While it's often been reported that rural providers struggle with the adoption of electronic health records, physicians in many urban areas also experience their fair share of problems, according to a study published this week in Health Services Research.
The researchers--who examined information from more than 261,000 ambulatory healthcare sites throughout the 50 states and the District of Columbia in 2011--found that providers in large metropolitan areas actually were less likely to have implemented an EHR than their rural counterparts.
More specifically, they determined that providers in such areas with high-minority, low-income populations to be among the worst EHR adopters in the nation.
"This study validates that the cost of EHR implementation is still prohibitive in many communities despite efforts by the federal government to provide incentives," Jocelyn DeWitt, CIO at the University of Wisconsin Health in Madison, said in an announcement. DeWitt, who was not associated with the study, added that it's "incorrect to assume" that urban providers don't also struggle with implementation due to lack of resources.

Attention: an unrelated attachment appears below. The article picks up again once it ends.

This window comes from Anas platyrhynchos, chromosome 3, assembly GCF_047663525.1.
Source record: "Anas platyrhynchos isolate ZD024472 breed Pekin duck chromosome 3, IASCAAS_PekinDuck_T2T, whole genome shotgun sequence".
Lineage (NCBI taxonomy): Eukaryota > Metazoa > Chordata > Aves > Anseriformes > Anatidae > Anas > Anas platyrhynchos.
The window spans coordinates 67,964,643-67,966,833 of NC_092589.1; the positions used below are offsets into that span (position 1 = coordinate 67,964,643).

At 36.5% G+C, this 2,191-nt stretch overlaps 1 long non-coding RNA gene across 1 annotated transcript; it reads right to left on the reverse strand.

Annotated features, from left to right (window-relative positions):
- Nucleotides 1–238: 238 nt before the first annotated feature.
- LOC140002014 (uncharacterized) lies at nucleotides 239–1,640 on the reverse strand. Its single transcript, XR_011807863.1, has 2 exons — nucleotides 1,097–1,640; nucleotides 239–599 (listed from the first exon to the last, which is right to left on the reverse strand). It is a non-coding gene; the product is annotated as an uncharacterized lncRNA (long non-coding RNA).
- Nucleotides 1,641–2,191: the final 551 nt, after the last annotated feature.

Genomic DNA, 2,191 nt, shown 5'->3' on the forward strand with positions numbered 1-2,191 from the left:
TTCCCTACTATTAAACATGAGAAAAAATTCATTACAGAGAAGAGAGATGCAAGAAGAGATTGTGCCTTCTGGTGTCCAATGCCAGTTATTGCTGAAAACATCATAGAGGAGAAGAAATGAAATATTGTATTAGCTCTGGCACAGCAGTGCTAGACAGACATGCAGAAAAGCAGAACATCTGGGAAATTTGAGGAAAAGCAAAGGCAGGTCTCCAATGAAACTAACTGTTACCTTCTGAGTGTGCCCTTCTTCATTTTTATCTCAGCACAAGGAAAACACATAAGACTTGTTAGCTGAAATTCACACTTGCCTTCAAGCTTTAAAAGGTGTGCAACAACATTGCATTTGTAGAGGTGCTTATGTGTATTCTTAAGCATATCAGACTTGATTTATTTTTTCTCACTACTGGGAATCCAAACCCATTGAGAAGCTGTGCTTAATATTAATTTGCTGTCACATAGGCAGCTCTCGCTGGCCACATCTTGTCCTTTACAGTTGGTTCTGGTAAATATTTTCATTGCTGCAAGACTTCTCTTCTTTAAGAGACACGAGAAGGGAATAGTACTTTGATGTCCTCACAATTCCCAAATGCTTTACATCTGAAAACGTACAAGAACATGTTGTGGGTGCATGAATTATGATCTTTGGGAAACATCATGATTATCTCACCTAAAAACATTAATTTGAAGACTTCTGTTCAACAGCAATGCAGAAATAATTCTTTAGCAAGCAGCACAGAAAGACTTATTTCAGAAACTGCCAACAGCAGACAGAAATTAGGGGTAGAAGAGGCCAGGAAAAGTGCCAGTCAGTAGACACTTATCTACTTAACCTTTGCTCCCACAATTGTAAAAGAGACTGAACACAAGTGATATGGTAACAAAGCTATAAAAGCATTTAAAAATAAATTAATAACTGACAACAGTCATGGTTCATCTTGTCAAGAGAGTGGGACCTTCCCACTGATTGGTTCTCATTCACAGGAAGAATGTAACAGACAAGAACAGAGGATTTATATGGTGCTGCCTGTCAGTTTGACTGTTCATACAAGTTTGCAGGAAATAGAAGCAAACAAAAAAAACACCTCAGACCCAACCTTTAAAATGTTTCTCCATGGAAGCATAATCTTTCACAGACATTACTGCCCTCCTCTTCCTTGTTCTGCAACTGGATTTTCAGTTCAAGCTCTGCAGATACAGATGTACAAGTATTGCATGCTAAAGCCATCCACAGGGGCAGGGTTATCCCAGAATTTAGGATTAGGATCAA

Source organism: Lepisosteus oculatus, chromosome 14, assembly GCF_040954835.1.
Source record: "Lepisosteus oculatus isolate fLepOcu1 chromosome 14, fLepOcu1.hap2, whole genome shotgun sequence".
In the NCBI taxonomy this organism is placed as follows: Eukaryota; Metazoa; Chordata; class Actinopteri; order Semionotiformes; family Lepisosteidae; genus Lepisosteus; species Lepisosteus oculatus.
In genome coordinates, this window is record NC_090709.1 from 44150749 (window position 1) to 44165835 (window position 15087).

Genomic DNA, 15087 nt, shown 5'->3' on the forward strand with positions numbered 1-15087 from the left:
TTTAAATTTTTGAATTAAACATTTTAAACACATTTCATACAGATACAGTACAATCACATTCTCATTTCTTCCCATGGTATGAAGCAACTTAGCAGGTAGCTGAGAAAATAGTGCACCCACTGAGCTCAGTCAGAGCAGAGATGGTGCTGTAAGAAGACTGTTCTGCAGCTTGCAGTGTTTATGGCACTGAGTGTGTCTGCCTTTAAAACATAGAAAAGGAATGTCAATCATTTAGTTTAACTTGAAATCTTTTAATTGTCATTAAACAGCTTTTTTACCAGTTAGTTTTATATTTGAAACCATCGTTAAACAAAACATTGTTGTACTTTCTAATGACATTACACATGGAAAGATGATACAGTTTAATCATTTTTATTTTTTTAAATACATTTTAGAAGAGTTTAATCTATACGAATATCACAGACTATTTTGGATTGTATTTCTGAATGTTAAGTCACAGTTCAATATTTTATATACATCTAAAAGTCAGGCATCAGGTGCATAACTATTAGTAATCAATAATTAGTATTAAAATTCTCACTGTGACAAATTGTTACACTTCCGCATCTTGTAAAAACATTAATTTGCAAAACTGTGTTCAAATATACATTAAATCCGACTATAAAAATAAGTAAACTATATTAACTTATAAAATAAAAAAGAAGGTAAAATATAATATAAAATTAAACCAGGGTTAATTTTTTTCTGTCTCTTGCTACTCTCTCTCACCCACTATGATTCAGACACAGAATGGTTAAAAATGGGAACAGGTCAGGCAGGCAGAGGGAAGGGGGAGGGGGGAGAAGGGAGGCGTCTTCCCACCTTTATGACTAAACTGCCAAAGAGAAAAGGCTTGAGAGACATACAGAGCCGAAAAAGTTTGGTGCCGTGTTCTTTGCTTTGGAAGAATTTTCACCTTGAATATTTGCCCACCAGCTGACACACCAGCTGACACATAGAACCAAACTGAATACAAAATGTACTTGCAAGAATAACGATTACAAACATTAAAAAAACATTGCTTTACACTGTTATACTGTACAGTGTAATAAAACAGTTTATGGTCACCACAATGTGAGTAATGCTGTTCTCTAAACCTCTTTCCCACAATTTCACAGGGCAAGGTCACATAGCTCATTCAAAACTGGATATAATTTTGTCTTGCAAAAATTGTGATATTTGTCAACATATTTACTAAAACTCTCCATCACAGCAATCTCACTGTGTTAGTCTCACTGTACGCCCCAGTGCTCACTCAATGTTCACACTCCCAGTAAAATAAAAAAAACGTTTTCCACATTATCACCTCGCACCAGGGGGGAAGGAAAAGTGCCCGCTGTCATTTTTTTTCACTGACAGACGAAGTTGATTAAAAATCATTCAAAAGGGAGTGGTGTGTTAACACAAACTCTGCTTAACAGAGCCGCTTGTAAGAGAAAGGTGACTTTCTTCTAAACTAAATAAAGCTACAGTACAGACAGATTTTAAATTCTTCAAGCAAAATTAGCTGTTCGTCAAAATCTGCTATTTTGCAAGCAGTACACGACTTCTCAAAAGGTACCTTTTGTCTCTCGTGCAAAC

A bill introduced in the House earlier this year aimed to ease some of the pain of EHR adoption for struggling providers in the Medicare incentive program by creating a hardship exemption from the program based on lack of capital and resources.
What's more, over the years, partnerships have been formed with the intention of helping providers in underserved areas adopt electronic health records to improve care quality. For instance, EHR vendor Emdeon and the U.S. Department of Health & Human Services in December 2011 launched a year-long initiative in which Emdeon donated software and services to physicians in small practices in underserved communities in New Jersey.